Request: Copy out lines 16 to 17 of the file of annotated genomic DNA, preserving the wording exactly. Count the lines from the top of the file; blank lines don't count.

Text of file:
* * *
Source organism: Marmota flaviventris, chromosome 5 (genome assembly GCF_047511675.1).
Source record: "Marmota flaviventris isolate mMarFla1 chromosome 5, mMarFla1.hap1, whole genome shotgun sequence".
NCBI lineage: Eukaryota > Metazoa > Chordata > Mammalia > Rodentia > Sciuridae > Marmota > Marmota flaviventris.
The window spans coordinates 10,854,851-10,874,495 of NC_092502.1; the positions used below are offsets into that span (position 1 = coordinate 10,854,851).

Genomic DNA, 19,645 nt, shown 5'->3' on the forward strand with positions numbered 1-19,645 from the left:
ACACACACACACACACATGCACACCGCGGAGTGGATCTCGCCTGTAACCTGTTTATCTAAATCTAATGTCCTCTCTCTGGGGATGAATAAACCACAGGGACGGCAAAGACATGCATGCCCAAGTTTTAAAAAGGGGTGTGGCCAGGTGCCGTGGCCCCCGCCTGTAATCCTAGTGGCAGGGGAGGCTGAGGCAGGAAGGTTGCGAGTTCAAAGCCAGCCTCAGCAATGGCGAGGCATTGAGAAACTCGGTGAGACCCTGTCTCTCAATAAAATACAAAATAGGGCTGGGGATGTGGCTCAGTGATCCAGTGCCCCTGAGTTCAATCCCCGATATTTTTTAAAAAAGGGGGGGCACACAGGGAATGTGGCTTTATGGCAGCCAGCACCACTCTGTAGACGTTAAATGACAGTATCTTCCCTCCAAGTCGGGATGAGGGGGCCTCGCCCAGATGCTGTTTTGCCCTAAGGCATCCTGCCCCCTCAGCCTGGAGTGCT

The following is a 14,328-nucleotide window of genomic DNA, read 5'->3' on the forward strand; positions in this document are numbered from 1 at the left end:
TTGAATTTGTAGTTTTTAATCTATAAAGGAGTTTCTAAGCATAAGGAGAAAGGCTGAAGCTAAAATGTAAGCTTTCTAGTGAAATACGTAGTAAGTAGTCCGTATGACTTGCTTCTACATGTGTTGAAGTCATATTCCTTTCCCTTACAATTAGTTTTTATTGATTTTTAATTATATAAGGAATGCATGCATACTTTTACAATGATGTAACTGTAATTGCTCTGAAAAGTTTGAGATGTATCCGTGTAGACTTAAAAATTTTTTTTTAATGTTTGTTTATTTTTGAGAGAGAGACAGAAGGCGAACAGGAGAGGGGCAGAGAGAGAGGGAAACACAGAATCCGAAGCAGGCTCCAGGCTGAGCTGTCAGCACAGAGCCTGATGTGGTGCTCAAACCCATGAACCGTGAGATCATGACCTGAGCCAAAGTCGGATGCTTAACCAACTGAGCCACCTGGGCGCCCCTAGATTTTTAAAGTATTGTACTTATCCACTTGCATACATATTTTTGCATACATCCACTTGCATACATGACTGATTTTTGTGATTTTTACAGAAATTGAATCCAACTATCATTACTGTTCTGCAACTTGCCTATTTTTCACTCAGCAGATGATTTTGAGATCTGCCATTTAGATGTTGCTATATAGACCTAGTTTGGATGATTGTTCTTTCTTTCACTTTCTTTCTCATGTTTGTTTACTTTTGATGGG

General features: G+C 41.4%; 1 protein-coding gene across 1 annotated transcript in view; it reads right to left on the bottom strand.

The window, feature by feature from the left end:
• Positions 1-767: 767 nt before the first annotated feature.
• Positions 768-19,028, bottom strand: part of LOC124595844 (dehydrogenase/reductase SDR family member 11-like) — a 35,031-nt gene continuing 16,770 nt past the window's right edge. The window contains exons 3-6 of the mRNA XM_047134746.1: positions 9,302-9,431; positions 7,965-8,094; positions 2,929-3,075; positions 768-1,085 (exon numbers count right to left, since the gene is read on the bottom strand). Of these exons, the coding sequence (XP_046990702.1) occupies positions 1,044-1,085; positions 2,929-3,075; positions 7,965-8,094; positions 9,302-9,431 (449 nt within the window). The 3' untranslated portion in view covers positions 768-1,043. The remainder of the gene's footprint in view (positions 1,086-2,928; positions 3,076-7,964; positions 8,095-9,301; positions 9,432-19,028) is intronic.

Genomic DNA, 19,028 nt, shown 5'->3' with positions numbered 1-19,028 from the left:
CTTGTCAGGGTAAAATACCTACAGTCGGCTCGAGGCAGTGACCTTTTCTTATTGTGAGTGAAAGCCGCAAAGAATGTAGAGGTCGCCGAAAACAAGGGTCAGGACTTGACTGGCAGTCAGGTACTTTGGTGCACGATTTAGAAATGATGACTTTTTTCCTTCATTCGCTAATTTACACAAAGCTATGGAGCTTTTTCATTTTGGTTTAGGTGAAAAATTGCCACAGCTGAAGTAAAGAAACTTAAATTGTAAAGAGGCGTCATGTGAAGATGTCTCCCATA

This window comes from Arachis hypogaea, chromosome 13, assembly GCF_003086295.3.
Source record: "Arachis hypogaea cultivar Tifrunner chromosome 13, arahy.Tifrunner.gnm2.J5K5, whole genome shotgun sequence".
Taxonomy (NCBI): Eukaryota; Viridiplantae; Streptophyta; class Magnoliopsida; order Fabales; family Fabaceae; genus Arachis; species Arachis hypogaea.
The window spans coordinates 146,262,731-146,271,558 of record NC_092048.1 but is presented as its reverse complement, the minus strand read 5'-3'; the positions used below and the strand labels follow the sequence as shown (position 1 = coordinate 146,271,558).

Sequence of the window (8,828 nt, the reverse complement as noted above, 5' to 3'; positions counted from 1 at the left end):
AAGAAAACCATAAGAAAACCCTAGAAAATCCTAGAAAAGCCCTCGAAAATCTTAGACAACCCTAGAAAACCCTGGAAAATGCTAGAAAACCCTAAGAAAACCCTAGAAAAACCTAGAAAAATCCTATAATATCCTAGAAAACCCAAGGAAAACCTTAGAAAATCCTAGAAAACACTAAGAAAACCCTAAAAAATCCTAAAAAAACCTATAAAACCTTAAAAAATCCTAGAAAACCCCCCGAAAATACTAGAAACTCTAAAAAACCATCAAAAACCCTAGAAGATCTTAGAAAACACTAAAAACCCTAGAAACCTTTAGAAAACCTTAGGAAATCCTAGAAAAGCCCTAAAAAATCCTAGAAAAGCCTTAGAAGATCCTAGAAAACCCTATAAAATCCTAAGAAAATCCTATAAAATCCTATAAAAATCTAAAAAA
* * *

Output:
Source record: "Arachis hypogaea cultivar Tifrunner chromosome 13, arahy.Tifrunner.gnm2.J5K5, whole genome shotgun sequence".
Taxonomy (NCBI): Eukaryota; Viridiplantae; Streptophyta; class Magnoliopsida; order Fabales; family Fabaceae; genus Arachis; species Arachis hypogaea.